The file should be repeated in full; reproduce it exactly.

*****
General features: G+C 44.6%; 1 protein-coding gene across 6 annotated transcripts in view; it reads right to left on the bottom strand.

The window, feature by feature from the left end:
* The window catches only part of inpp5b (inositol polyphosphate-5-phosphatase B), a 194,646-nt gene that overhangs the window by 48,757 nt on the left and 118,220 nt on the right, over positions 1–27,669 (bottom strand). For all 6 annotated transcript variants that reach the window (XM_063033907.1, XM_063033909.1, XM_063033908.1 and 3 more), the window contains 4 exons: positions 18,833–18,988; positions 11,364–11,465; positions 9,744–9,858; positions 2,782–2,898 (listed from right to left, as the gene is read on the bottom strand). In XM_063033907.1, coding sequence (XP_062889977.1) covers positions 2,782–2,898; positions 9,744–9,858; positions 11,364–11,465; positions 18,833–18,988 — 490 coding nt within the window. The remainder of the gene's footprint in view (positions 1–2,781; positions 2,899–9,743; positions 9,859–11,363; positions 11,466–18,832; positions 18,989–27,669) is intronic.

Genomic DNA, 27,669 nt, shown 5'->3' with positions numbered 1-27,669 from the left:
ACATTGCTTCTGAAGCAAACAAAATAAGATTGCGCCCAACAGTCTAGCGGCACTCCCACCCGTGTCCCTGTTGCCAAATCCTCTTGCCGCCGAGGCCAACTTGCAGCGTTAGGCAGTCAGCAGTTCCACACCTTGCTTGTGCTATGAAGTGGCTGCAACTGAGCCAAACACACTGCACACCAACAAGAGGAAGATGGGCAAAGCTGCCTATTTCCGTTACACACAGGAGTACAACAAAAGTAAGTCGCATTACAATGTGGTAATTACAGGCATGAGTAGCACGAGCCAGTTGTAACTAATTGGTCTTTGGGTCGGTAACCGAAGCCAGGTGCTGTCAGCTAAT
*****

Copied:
General features: G+C 44.6%; 1 protein-coding gene across 6 annotated transcripts in view; it reads right to left on the bottom strand.

The window, feature by feature from the left end:
* The window catches only part of inpp5b (inositol polyphosphate-5-phosphatase B), a 194,646-nt gene that overhangs the window by 48,757 nt on the left and 118,220 nt on the right, over positions 1–27,669 (bottom strand). For all 6 annotated transcript variants that reach the window (XM_063033907.1, XM_063033909.1, XM_063033908.1 and 3 more), the window contains 4 exons: positions 18,833–18,988; positions 11,364–11,465; positions 9,744–9,858; positions 2,782–2,898 (listed from right to left, as the gene is read on the bottom strand). In XM_063033907.1, coding sequence (XP_062889977.1) covers positions 2,782–2,898; positions 9,744–9,858; positions 11,364–11,465; positions 18,833–18,988 — 490 coding nt within the window. The remainder of the gene's footprint in view (positions 1–2,781; positions 2,899–9,743; positions 9,859–11,363; positions 11,466–18,832; positions 18,989–27,669) is intronic.

Genomic DNA, 27,669 nt, shown 5'->3' with positions numbered 1-27,669 from the left:
ACATTGCTTCTGAAGCAAACAAAATAAGATTGCGCCCAACAGTCTAGCGGCACTCCCACCCGTGTCCCTGTTGCCAAATCCTCTTGCCGCCGAGGCCAACTTGCAGCGTTAGGCAGTCAGCAGTTCCACACCTTGCTTGTGCTATGAAGTGGCTGCAACTGAGCCAAACACACTGCACACCAACAAGAGGAAGATGGGCAAAGCTGCCTATTTCCGTTACACACAGGAGTACAACAAAAGTAAGTCGCATTACAATGTGGTAATTACAGGCATGAGTAGCACGAGCCAGTTGTAACTAATTGGTCTTTGGGTCGGTAACCGAAGCCAGGTGCTGTCAGCTAAT